Whilst parenting, reading to my children has become a time for learning together. How many of us, as children, really, hand on our heart, considered the sub-context of tales? The plot is generally what drives the read, and the allure of the lead character (protagonist), isn’t it?

With these thoughts in my mind when I offered to help out a Writer friend with their stories for children,  I could never have imagined where the tales would take me and my family.  It was all quite bizarre.

The teller of the tales didn’t want to start a website, she just wanted to tell the stories. She admitted she wasn’t ICT savvy.  I offered to start a website on her behalf, it wasn’t easy. Social media activity takes up considerable quantities of time, unless we use robots.  For me, there is something about doing a job yourself, that drives purpose. Although, I had to scrap been the voluntary ICT co-ordinator for S, as it was too much like hard work, I felt that I was nagging at S for her words, and no longer helping.

Sadly, the narrator of the stories has decided to stop telling her children’s stories, she doesn’t think the words will be read by others. She also doesn’t think the stories are any good.

I’ve kinda been a Ghost Writer, transcribing her words, an experience that is not for the individual who lacks self-esteem. It was almost therapeutic, but, it wasn’t therapy. I am sure that makes little sense to a novice writer. However, to the viewer who practices Creative Writing, it may make some sense.

Anyway, I’ve asked if she doesn’t mind that I have a go at publishing her words as an eBook. What has she got to lose? I am offering help, and support, and if her tales are read, we will achieve what she wanted and that will hopefully give her a boost.  The boost she needs.   For me, I will fulfil my own purpose as I have been focussing on the word Kindness for some years now, and finally understand the meaning of the word.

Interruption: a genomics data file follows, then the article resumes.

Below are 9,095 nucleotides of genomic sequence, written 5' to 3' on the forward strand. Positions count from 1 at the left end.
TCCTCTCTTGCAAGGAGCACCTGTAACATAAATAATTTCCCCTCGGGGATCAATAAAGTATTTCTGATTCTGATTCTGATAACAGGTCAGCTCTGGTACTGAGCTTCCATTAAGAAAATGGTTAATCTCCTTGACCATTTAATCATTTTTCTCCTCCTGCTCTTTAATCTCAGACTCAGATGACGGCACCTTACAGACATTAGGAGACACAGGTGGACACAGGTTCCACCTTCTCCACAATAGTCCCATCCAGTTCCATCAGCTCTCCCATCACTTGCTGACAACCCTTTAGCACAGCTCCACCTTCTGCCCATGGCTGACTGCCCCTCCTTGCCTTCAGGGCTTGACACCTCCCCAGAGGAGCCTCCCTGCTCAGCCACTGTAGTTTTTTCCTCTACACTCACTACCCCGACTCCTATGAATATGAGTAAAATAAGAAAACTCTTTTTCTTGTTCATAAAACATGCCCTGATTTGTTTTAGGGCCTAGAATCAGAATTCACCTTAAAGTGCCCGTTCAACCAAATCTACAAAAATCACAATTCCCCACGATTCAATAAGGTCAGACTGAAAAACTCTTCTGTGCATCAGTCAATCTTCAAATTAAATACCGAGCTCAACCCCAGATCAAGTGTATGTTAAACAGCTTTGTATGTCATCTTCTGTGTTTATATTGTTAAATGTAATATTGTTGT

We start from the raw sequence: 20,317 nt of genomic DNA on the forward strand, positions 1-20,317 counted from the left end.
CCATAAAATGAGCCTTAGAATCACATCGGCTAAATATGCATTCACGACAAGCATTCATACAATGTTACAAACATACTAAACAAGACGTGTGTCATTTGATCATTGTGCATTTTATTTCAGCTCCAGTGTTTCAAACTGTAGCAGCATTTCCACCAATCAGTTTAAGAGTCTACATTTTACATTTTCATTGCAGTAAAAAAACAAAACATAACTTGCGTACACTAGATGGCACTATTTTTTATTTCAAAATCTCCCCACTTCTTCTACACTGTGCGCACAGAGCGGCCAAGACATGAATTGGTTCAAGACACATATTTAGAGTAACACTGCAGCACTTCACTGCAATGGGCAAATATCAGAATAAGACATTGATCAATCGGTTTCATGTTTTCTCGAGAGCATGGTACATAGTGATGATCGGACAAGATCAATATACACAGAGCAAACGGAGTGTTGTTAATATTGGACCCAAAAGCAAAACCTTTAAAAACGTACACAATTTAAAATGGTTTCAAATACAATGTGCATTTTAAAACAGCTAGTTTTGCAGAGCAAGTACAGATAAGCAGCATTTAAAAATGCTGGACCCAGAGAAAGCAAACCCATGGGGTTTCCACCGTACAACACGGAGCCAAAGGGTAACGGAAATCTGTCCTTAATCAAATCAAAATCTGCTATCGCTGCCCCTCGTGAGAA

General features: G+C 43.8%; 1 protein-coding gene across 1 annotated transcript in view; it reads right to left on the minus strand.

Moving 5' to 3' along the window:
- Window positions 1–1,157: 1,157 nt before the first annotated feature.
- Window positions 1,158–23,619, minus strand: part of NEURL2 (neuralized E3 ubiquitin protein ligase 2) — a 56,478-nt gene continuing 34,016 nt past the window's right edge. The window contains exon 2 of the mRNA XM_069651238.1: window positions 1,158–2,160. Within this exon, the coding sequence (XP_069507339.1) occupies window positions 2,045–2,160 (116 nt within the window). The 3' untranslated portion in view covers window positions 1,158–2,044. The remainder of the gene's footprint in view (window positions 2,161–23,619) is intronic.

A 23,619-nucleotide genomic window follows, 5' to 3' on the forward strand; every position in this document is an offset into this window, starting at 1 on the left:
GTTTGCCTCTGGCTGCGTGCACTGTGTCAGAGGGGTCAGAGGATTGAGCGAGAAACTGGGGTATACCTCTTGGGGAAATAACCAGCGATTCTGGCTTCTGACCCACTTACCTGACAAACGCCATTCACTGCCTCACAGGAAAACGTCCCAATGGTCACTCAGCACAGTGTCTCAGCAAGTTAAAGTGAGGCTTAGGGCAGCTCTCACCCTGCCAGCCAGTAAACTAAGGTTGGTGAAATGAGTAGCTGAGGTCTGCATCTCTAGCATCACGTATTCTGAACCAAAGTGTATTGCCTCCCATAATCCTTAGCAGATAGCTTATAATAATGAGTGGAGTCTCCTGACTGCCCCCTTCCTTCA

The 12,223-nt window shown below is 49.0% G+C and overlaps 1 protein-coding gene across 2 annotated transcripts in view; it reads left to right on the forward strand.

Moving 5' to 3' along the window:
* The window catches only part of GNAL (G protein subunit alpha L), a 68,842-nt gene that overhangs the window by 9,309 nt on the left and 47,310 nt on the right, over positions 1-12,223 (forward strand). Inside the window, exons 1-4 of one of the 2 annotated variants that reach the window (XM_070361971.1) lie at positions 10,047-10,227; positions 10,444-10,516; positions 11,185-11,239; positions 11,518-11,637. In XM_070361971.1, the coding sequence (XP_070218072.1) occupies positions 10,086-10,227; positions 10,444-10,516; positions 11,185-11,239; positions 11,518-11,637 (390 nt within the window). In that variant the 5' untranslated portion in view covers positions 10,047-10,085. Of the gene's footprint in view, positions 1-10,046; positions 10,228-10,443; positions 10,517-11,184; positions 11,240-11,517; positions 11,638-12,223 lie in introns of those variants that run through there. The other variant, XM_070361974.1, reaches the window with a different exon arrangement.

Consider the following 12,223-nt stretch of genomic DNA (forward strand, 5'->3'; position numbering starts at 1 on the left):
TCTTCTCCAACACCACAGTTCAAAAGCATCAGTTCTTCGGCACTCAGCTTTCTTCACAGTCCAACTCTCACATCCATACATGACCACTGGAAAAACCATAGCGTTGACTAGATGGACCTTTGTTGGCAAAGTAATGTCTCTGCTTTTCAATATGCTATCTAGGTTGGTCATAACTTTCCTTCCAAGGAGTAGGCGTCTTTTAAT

I think the stories are quite cute, they do get a little bit grim on occasions, yet, they capture a period of time when the local environment I remember as a child, was beginning to crank up to a fast pace of the late 80s.  Technology was beginning to filter through and change everything that the 1950s and 1960s generations once knew.

Everything changes, it is very rare that time stands still. Unless we practice mindfulness. Even then, time doesn’t stop, it keeps on moving. However, S’s tales tell of a time when technology hadn’t yet taken over, the act of ‘thinking and actions being louder than words’ transcend through time.

Introducing The Slimy Frog: